Real-time BG radar:
*Flood Watch from 6 PM Tuesday thru 12 PM Wednesday for the entire area*
An Areal Flood Watch is issued for flooding that develops gradually, usually from prolonged and persistent moderate to heavy rainfall. This results in a gradual ponding or buildup of water in low-lying, flood prone areas, as well as small creeks and streams.
*Winter Storm Watch from 6 am Wednesday until 12 pm Thursday for all of south central Kentucky*
This product is issued by the National Weather Service when a winter storm is forecast to produce heavy snow or significant ice accumulations. The criteria for this watch to be issued is confidence in the forecast for potential snow/ice accumulations of 4+”.
Today: Dreary, rainy, cloudy, sad, etc. High of 62ºF. Tonight: Heavy rainfall. 1-2″ of rainfall possible. Low of 37ºF.
You know how to old saying goes. “Give a meteorology student an upcoming winter storm, and they can’t concentrate on any class.” You don’t know that one? Oh. Well, I did just make it up. But it is true! I hardly foresee myself getting anything useful accomplished today or tomorrow…
A strong area of low pressure will be moving to our northwest as the day progresses. Associated moisture with this system will increase over southern Kentucky, causing hit and miss showers and storms to impact the area.
We’ll keep the rain scattered in nature through early evening, with widespread showers and storms taking over as we get into tonight. The 4km NAM Simulated Radar Model below is valid for 10pm tonight, and shows the wet stuff becoming more abundant:
Before this occurs, temps are forecast to quickly rise into the low to mid 60s this afternoon! This is illustrated by the temp model below, valid for 3pm. Quite impressive:
This is quite an exciting development. Very exciting, actually! The bad news is that this will be a very short-lived development. By short lived, I mean it’ll be in the 60s for a solid 3 or 6 hours. The heavy rainfall and approaching arctic air will overshadow this significantly as we progress into the latter part of the night.
Though shower activity will be prevalent throughout the day, we’ll really see an uptick overnight in convection across the region. Thunder and lightning, in addition to heavy rain is anticipated. Total rain amounts should range between 1-2+” across south central Kentucky. Lows will bottom out around 37˚, right before daybreak…
Wednesday – Insanity. Rain, to sleet and snow – High of 60ºF↓. Significant snow/sleet accumulations likely / Wed. night: Sleet to snowfall. The snow could be heavy. Low of 20ºF. Significant snow accumulations possible.
We’ll be under a Winter Storm Watch during this entire time period, so that is pretty solid…
This day is gonna be absolute chaos. We are gonna go from one season to another within 6 hours. I will try to break it down as simply as I can for you. Here is what we are looking at:
- Heavy rainfall begins to transition to sleet/freezing rain on Wednesday.
- Sleet last for a bit, and another wave of heavy precip comes in by Wednesday evening.
- This second wave could feature sleet or snow, depending on how cold we get on Wednesday.
- Models are split on surface temps, but no matter what, we are likely looking at a high impact winter storm effecting the region Wednesday into Thursday.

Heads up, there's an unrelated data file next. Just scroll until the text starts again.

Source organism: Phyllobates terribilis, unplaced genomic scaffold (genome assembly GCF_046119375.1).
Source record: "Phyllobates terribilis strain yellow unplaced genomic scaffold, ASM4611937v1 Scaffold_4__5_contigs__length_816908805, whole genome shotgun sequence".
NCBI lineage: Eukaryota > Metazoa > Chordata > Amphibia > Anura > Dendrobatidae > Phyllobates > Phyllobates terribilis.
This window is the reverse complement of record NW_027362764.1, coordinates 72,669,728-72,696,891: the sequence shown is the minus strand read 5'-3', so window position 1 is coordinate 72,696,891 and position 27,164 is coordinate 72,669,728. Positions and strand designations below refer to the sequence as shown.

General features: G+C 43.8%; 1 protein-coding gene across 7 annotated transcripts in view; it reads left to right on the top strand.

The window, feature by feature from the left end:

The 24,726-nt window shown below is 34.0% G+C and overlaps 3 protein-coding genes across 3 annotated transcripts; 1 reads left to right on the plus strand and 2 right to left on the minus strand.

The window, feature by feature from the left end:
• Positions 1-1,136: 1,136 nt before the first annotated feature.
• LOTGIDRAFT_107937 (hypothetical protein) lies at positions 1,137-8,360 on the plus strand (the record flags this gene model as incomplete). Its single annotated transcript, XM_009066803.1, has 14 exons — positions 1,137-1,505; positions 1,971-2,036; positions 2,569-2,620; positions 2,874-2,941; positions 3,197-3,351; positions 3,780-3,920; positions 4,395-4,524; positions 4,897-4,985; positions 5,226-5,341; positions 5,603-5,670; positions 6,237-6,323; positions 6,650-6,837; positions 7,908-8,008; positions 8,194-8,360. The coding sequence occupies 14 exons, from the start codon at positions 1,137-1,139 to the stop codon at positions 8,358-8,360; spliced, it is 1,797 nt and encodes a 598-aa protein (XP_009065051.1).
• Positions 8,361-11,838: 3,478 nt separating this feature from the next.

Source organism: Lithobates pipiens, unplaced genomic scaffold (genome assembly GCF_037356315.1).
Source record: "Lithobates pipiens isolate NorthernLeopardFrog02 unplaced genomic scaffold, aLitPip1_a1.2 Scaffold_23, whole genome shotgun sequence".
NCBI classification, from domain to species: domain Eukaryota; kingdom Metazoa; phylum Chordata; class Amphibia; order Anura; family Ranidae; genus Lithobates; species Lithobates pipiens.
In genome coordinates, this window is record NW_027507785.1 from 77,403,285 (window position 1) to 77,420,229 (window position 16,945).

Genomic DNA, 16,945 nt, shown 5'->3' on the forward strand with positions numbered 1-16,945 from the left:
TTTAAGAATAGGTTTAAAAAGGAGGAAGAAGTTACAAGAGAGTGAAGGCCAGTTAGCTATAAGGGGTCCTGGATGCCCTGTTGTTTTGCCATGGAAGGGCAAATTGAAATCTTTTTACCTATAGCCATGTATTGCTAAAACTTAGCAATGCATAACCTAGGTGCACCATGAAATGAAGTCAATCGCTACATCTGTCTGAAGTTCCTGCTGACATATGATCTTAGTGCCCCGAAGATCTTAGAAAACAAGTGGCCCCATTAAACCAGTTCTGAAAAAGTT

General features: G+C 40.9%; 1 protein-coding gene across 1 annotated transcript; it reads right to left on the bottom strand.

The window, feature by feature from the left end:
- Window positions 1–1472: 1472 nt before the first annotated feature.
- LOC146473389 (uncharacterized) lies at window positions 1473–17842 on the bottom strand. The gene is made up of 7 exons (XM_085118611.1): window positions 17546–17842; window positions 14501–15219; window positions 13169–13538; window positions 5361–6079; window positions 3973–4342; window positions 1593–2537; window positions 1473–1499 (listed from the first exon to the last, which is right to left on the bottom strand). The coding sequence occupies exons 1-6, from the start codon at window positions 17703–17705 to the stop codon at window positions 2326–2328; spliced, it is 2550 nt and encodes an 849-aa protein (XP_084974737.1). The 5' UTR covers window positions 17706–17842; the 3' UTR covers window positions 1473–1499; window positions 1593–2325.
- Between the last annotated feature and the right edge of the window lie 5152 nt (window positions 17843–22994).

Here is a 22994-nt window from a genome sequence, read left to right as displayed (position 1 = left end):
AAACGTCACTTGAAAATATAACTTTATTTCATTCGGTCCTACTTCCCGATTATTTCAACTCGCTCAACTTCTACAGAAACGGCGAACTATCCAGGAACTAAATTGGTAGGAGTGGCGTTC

Now, there is significant variability on what, where, and how much will fall. We know there will be a lot of moisture to work with, and plenty of cold air coming in to help. I am of the belief that Bowling Green could see significant accumulations of both snow and sleet.
The biggest issue lies in how fast the cold air gets in here to change rain to sleet and then eventually snowfall. Areas to our north could receive another thumping, while we may see significant sleet. However, we could see more snow than sleet. All of that has yet to be determined, and makes for a very challenging forecast.
Accumulation amounts of 3-6+” look plausible with this setup, however, how much freezing rain and sleet we see before the changeover to all snow occurs will greatly determine our accumulation totals. Regardless, travel will be a nightmare when we see the changeover take place.
Despite all of this, temps will be ~60˚ when we hit midnight Wednesday, and this is why I have the “high” listed as so. Once that front passes, we’ll see temperatures plummet throughout the day across the region. By Wednesday evening, they look as if they could be in the mid 20s…
Temps won’t stop there overnight. They will continue to plummet, as snowfall continues across the region. Lows will eventually bottom out in the upper teens and lower 20s across the region.
This is a difficult forecast to make, so please stay aware of the changes that may be made in the future and don’t freak out when they are made.
Thursday: Winter Storm Watch until noon. Snowfall ending, with a high of 20ºF. Thur. night: Gradual clearing. Lows of -2ºF.
First of all, I hate highlighting a high of 20 degrees with the color red. It gives me false hope that somehow, some way, 20ºF on Thursday is gonna be warmer than 20ºF any other day. Anyways, we finally look to get a break this week, and it looks to come in the form of a day named “Thursday”.
By this point in the week, meteorologists across the region will need a well-deserved pat on the back from the public, no matter the amount of wintry precipitation. Highs will struggle to get above 20ºF, and lows will dip down to the single digits, perhaps subzero values Thursday night. With a fresh snowish-mix pack on the ground, temps should plummet.
Please, pay attention to the forecasts over the next 24 hours. This looks as if it could be our second significantly impactful winter storm within one month, and we need to be equally as prepared for issues with this one as we were with the President’s day system.